When San Luis Obispo Police Chief Steve Gesell officially ends his employment with the city at the end of the month, he won’t walk away with empty pockets.
According to documents released by the city, Gesell agreed to a severance package of $120,000. That includes $113,000 in severance pay and $6,120 for waiving his rights for future claims under federal age discrimination laws. Gesell signed the agreement May 21 and will receive the settlement in one lump sum, according to the agreement.
- FILE PHOTO
- SETTLED: Outgoing SLO Police Chief Steve Gesell will receive a $120,000 settlement from the city as part of his severance package. Gesell was placed on paid administrative leave May 8.
Gesell was placed on paid administrative leave May 8 after roughly three years serving as the police department’s top administrator. Since the announcement of his departure, city officials have been reluctant to state exactly what got Gesell kicked to the curb. Official statements indicate that the cause may have been a deteriorating working relationship between Gesell and SLO City Manager Katie Lichtig.
“To reach peak performance, the city manager and police chief need to be in complete alignment,” Lichtig stated in a May 21 press release. The release added that the parties had “fundamental differences about the appropriate roles and responsibilities of the police chief that interfered with their ability to effectively communicate and serve the city at the highest level.”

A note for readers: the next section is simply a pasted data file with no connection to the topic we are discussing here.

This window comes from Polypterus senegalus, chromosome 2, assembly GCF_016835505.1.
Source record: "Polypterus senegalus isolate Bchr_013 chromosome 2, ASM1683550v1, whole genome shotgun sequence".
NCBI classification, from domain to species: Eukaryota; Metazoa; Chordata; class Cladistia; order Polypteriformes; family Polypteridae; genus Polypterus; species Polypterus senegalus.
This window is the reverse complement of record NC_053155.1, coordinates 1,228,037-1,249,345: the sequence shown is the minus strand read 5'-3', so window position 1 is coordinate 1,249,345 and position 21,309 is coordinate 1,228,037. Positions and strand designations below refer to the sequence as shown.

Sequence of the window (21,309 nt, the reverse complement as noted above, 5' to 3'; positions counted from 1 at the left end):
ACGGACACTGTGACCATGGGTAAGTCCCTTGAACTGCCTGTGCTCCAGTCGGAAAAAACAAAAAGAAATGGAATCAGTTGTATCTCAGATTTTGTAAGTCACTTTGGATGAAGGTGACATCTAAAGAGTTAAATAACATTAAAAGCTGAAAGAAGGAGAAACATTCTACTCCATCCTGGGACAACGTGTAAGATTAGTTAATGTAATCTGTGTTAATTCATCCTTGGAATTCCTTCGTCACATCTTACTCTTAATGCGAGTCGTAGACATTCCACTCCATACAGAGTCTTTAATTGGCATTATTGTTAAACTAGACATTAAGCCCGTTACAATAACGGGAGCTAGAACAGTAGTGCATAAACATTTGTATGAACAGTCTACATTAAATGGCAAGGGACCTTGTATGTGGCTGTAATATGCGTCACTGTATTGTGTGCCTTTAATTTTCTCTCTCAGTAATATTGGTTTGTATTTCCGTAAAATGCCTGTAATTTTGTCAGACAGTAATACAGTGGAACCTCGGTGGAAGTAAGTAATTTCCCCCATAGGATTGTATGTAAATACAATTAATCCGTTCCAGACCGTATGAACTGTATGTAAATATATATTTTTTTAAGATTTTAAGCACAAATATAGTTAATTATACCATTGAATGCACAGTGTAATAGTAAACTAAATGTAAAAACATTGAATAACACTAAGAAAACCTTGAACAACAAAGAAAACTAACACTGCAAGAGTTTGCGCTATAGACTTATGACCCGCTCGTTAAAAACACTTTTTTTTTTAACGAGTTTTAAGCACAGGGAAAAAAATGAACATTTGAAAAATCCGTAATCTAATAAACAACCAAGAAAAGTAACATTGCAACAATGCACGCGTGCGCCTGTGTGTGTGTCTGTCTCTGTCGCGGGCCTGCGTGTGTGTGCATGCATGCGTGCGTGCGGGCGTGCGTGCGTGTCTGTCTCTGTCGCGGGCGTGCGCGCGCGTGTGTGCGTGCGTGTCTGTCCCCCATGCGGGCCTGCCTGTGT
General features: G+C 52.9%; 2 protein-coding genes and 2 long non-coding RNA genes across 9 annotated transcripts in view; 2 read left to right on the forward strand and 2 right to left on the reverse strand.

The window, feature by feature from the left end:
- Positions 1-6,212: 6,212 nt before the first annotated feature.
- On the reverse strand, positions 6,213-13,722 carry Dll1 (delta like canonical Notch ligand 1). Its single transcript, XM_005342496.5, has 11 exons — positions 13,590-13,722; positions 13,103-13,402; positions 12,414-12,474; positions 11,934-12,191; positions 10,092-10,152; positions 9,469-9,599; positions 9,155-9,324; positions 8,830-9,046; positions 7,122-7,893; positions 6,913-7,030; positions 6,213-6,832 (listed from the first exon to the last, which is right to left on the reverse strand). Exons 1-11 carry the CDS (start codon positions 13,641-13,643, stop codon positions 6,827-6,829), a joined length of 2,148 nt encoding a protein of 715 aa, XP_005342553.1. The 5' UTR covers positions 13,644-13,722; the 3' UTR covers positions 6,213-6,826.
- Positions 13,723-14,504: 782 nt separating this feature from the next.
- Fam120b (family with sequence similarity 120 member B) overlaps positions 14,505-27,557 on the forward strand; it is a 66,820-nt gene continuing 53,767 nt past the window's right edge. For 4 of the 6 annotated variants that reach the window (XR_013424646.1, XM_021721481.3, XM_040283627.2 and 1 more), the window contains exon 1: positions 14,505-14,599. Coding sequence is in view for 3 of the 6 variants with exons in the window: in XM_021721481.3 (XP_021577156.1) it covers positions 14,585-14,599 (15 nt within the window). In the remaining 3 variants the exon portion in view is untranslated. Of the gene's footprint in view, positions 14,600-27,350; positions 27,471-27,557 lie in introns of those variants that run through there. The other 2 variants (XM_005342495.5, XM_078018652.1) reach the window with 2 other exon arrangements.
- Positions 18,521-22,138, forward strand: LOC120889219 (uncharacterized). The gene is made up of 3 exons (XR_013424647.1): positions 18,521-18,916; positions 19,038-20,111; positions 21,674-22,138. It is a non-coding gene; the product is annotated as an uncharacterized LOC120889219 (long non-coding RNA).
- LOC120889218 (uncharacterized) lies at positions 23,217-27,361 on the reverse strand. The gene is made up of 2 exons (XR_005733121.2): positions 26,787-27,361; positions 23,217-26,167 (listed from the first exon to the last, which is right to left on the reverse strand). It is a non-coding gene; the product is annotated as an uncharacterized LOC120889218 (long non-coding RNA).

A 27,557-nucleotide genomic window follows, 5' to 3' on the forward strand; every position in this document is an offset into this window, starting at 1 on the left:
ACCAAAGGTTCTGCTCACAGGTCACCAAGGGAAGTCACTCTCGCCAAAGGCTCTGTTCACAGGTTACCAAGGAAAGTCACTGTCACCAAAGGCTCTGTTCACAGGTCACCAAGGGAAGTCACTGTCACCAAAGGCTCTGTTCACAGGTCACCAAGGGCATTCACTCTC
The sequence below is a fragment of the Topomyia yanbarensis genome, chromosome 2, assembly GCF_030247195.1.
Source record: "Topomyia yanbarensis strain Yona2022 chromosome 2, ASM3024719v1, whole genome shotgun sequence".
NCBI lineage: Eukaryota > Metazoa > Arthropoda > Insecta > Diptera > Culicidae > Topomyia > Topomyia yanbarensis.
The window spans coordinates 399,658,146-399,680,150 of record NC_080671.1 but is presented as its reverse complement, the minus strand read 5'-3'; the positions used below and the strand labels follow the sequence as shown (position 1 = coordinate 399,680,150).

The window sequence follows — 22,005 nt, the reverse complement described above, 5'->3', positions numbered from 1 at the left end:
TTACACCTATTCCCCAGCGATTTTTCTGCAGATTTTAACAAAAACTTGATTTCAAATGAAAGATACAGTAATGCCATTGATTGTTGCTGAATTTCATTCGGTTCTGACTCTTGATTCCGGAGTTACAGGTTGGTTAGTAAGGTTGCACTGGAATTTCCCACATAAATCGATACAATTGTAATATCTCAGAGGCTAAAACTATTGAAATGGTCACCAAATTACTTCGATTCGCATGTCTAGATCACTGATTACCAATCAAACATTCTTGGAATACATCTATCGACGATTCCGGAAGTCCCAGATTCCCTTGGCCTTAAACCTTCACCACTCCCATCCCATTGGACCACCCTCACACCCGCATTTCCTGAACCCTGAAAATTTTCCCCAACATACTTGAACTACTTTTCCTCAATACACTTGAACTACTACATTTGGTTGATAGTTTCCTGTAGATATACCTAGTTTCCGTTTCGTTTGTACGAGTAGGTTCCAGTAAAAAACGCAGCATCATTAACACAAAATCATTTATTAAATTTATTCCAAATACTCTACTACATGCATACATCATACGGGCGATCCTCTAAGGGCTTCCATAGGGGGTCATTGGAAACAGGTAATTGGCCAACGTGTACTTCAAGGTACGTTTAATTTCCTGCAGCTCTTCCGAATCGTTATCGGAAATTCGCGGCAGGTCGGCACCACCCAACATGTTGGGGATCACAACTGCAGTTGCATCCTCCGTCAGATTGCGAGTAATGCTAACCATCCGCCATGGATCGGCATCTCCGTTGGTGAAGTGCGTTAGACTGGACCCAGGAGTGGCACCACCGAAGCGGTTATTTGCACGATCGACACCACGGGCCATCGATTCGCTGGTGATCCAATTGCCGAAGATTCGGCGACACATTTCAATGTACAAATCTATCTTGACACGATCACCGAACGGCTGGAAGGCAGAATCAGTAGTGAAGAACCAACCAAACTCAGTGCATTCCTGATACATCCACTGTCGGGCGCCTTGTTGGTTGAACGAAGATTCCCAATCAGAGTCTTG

Gesell’s exit may have come as a surprise to the chief himself. An email obtained by New Times indicated that Gesell appeared confident in his position in February, just months before he was placed on leave.
The email was sent to police department staff at a time when members of the local media (Cal Coast News and The Tribune) were scrutinizing Gesell’s travel expenses.
“I’ve heard there are a few concerns regarding the stability of my employment based on being out with one of the worst illnesses I’ve had in over a decade and a wild story that was propagated on the web regarding my travel expenses coupled with the rogue rumor that I had been fired,” Gesell wrote.
Gesell characterized the accusations surrounding his travel expenses as “baseless character assaults,” and noted that while “no one takes the role of a police chief with the comfort of job security,” he had no intention of leaving the department.
“I have no plans to separate from the city and expect nothing more than to continue to serve as part of our stellar SLOPD team and wonderful city,” Gesell wrote.
According to the settlement, Gesell officially separates from the city on May 29. SLO Police Capt. Chris Staley is serving as the department’s interim chief.
-- Melody DeMeritt - former city council member, Morro Bay